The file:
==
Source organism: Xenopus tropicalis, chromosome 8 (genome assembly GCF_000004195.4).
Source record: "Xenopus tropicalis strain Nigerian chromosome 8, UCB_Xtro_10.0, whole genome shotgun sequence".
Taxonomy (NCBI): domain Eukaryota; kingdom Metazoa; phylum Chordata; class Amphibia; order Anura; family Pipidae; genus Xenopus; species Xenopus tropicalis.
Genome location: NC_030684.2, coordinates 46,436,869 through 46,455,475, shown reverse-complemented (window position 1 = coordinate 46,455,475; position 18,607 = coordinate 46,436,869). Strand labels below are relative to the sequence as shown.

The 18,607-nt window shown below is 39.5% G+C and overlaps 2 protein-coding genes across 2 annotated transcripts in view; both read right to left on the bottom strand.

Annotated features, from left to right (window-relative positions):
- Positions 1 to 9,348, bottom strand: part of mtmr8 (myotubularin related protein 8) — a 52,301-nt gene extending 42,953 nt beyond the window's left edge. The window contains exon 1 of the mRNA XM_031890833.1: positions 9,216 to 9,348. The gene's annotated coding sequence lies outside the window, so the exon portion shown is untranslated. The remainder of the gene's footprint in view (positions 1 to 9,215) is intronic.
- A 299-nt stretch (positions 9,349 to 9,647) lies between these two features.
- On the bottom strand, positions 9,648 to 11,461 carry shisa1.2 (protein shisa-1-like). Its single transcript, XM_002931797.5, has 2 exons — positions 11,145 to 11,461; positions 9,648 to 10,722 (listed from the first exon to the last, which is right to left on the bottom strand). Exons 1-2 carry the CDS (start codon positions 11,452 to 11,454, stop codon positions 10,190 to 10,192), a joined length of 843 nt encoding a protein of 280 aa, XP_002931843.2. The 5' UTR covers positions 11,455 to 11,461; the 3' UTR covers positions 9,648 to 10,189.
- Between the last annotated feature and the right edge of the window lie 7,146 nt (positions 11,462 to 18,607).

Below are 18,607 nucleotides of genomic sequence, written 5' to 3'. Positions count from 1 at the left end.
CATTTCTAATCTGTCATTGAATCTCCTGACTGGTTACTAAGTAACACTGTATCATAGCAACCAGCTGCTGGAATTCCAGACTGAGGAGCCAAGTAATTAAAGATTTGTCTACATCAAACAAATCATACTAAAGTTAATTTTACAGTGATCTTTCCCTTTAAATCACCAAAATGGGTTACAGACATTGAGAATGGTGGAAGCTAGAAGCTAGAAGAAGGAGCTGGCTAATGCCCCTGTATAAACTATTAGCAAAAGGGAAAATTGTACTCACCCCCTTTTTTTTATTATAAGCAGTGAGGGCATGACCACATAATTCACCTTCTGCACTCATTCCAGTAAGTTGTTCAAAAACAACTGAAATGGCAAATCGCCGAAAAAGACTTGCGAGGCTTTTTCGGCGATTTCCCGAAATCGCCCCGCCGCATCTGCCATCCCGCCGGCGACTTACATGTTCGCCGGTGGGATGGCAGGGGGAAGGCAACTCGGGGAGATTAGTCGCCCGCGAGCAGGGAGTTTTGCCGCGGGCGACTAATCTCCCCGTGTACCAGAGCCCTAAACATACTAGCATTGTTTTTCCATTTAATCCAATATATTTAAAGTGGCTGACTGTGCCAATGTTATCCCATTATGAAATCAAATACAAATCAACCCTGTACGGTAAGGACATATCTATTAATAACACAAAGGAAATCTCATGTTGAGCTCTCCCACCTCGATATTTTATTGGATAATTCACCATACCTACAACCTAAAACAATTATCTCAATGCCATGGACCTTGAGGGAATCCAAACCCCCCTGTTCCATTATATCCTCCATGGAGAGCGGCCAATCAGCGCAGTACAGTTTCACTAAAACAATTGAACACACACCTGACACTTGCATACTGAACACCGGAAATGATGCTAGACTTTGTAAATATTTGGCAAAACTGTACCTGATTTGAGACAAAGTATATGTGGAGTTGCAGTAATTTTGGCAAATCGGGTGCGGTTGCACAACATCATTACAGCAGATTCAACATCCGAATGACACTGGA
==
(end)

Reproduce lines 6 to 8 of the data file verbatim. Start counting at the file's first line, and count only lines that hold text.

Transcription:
Annotated features, from left to right (window-relative positions):
- Positions 1 to 9,348, bottom strand: part of mtmr8 (myotubularin related protein 8) — a 52,301-nt gene extending 42,953 nt beyond the window's left edge. The window contains exon 1 of the mRNA XM_031890833.1: positions 9,216 to 9,348. The gene's annotated coding sequence lies outside the window, so the exon portion shown is untranslated. The remainder of the gene's footprint in view (positions 1 to 9,215) is intronic.
- A 299-nt stretch (positions 9,349 to 9,647) lies between these two features.